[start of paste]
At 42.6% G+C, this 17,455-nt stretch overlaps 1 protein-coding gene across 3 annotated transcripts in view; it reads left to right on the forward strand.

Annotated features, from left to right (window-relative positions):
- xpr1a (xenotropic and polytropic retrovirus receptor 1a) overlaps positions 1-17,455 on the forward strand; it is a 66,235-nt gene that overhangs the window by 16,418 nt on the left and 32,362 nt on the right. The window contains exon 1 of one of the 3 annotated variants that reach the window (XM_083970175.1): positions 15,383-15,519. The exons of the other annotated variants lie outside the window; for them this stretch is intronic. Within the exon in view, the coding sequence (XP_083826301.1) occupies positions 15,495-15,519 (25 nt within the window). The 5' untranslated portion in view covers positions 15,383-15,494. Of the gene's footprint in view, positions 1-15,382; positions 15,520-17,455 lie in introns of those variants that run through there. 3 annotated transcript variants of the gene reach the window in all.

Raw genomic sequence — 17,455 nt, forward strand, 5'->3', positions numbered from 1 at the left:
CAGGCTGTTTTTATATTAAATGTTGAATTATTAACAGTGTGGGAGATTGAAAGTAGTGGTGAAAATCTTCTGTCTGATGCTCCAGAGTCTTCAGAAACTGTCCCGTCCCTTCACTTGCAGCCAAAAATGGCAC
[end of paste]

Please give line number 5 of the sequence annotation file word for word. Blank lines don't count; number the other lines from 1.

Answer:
CAGGCTGTTTTTATATTAAATGTTGAATTATTAACAGTGTGGGAGATTGAAAGTAGTGGTGAAAATCTTCTGTCTGATGCTCCAGAGTCTTCAGAAACTGTCCCGTCCCTTCACTTGCAGCCAAAAATGGCAC